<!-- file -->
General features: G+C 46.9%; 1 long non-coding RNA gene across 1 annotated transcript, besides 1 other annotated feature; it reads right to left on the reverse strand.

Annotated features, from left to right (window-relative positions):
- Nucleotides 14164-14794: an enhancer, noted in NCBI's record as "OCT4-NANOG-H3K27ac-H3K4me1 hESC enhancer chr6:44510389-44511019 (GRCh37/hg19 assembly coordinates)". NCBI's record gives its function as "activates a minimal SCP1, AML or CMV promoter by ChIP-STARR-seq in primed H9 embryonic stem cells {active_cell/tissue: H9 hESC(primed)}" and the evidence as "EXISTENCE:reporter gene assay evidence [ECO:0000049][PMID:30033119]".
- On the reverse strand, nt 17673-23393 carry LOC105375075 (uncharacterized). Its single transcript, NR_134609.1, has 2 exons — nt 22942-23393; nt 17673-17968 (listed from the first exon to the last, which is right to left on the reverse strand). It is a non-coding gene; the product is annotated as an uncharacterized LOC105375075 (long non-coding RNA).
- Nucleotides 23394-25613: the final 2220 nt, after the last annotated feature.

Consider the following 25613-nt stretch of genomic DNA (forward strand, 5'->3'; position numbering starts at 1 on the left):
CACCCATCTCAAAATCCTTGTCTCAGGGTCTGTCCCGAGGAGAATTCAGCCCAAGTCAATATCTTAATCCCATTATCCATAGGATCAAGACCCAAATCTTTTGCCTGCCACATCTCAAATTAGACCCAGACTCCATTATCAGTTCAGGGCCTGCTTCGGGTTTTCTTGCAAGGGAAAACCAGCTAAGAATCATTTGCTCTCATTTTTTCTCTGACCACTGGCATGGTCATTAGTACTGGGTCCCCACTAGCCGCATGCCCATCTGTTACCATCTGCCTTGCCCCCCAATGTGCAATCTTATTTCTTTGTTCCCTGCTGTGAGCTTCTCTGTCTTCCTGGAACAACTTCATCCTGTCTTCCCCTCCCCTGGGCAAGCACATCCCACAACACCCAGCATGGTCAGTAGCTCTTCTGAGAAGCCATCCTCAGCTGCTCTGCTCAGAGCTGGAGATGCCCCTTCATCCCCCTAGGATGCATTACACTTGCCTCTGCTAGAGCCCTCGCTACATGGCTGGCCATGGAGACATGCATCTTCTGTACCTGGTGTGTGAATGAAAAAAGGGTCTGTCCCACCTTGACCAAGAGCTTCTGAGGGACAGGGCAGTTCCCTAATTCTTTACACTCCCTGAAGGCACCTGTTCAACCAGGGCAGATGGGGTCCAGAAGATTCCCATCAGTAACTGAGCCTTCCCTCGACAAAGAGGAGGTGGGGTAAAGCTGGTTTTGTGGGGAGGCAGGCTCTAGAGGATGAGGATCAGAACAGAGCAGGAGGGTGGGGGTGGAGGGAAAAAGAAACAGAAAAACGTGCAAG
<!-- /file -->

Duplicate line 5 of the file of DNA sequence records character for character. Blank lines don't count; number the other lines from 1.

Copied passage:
- Nucleotides 23394-25613: the final 2220 nt, after the last annotated feature.